How to check cutter blade tension January 22 2016
Hello to all of you hard working professional Groomers out there. It's your smokey neighbourhood sharpener again. Are you all tired of the smoke? It's been like living beside a campfire for the last few days in the Calgary area , and it would sure be nice to be able to see the horizon again.
Oh well, things will get better soon, there's no point getting tense about it. It's a good practise to try to avoid tension, but in the sharpening world tension is very important (whew-that was a bit of a long winded segue :-)).
Last time I talked about shear closure tension, and cutter blade tension is equally important. In fact, a perfectly sharpened blade will not cut at all if the spring is not applying enough tension to the cutter blade.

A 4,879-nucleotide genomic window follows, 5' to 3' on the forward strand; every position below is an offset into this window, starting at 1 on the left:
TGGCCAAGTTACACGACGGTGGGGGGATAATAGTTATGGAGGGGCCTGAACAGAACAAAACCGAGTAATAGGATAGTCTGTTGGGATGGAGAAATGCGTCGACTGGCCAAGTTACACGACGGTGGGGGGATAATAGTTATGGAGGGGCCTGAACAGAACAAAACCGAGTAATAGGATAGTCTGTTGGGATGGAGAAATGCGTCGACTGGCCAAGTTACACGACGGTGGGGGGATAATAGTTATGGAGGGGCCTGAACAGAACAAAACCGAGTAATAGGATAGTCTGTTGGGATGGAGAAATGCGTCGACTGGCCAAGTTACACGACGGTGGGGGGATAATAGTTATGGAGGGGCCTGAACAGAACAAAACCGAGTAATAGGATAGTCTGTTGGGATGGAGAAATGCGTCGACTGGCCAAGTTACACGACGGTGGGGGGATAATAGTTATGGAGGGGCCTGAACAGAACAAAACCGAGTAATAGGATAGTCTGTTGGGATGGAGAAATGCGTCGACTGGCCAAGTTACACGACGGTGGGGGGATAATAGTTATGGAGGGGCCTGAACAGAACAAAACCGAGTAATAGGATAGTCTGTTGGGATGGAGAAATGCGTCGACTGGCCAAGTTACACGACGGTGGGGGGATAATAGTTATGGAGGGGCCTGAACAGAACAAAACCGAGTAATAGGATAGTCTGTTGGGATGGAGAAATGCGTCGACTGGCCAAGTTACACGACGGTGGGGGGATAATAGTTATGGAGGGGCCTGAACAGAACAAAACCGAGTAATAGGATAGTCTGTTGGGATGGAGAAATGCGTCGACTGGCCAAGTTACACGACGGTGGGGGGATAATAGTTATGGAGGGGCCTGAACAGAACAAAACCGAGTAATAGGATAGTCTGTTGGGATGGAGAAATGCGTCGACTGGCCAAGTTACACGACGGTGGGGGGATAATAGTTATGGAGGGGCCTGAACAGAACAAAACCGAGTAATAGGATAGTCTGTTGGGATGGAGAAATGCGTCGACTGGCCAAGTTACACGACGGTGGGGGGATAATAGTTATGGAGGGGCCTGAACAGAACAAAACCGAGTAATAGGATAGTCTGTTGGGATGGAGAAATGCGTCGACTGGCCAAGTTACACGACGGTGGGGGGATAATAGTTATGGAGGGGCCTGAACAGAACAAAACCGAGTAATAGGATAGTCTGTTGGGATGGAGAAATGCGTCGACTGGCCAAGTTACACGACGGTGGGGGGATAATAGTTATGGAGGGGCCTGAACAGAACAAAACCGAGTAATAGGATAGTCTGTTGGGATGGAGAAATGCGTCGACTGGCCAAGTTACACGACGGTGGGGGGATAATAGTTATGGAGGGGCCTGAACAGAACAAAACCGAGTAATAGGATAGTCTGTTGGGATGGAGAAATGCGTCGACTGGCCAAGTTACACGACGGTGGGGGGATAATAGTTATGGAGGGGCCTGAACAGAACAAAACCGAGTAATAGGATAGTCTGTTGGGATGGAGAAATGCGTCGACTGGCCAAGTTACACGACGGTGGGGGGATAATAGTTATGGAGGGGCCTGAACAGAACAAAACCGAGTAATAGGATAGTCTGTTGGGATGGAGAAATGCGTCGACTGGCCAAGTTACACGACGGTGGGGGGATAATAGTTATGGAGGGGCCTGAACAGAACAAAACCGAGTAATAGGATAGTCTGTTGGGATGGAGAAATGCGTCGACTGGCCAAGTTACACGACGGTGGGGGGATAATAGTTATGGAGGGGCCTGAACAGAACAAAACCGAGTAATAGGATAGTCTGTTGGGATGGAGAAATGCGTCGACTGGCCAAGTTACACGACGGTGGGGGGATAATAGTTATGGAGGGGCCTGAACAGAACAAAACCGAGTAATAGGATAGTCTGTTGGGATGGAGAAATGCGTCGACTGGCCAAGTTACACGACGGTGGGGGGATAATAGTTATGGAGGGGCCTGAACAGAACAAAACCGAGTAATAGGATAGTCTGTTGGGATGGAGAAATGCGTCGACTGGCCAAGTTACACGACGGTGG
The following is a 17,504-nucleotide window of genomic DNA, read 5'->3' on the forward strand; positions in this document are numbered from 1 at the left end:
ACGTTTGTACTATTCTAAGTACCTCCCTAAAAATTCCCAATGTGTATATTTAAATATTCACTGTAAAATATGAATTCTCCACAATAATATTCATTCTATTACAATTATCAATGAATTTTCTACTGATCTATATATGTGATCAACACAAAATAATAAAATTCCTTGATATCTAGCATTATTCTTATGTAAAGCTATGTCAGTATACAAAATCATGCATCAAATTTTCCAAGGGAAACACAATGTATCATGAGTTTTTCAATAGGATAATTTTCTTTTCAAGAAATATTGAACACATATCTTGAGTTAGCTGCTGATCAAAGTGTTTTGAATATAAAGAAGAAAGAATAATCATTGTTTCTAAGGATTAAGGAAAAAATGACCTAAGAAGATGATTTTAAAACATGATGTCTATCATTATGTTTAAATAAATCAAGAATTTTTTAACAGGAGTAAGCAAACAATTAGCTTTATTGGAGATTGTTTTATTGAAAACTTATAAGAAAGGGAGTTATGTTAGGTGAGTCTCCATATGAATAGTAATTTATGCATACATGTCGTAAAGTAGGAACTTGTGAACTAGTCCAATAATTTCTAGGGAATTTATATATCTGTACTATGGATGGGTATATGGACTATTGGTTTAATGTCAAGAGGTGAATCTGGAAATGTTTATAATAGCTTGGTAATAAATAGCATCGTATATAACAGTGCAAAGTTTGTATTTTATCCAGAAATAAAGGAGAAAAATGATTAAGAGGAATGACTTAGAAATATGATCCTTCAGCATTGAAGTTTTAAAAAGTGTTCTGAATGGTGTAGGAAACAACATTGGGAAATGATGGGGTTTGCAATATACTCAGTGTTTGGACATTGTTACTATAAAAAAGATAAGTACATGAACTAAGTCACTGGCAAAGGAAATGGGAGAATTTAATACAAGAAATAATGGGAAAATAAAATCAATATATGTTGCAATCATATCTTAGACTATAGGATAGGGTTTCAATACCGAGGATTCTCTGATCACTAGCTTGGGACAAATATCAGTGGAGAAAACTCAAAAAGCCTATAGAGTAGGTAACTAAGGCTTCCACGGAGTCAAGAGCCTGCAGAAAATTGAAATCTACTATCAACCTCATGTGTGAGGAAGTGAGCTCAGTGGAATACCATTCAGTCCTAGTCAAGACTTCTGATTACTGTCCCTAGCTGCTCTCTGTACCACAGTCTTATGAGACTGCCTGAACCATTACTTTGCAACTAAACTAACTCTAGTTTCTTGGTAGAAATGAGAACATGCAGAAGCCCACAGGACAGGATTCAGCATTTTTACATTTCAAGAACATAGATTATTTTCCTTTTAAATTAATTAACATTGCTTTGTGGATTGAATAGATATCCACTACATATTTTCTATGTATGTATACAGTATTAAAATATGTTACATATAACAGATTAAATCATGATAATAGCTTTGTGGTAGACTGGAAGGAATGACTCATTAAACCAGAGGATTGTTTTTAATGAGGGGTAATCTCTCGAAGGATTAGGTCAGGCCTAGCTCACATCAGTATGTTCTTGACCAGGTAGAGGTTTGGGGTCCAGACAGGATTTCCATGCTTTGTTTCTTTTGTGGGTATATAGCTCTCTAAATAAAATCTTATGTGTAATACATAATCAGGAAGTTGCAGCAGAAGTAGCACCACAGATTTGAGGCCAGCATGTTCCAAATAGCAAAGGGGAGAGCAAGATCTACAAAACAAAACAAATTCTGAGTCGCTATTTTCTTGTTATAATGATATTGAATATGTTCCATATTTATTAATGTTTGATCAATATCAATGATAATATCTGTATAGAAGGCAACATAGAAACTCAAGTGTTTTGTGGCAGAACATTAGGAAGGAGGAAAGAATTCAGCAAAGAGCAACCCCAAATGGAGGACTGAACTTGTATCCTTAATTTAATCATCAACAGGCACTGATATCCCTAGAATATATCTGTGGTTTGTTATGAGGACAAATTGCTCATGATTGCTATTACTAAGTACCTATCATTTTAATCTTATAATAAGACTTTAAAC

I use a small kitchen scale, and press the cutter blade into the blade as indicated in the picture. I aim for 3-4 lbs of pressure. Too little pressure and the blade won't cut properly, and too much pressure and the blade will heat up during use. It takes a bit of practice to get a feel for the proper pressure, but it should take some effort to move the cutter blade on your blades. A poorly functioning blade can simply be a matter of inadequate spring tension. I'll talk about adjusting spring tension next time.
Spring tension is just one of the factors that contribute to the effectiveness of your blades. In fact, the difference between a blade that works perfectly, and one that doesn't work at all can be somewhat mystifying at times. There are a variety of factors that must be perfect, and I will admit to spending a heck of a lot of time on a single blade trying to "unlock the mystery".
Anyway, all for now. I have a bunch of blades that need sharpening, and hopefully I have no tension related tension...Andy.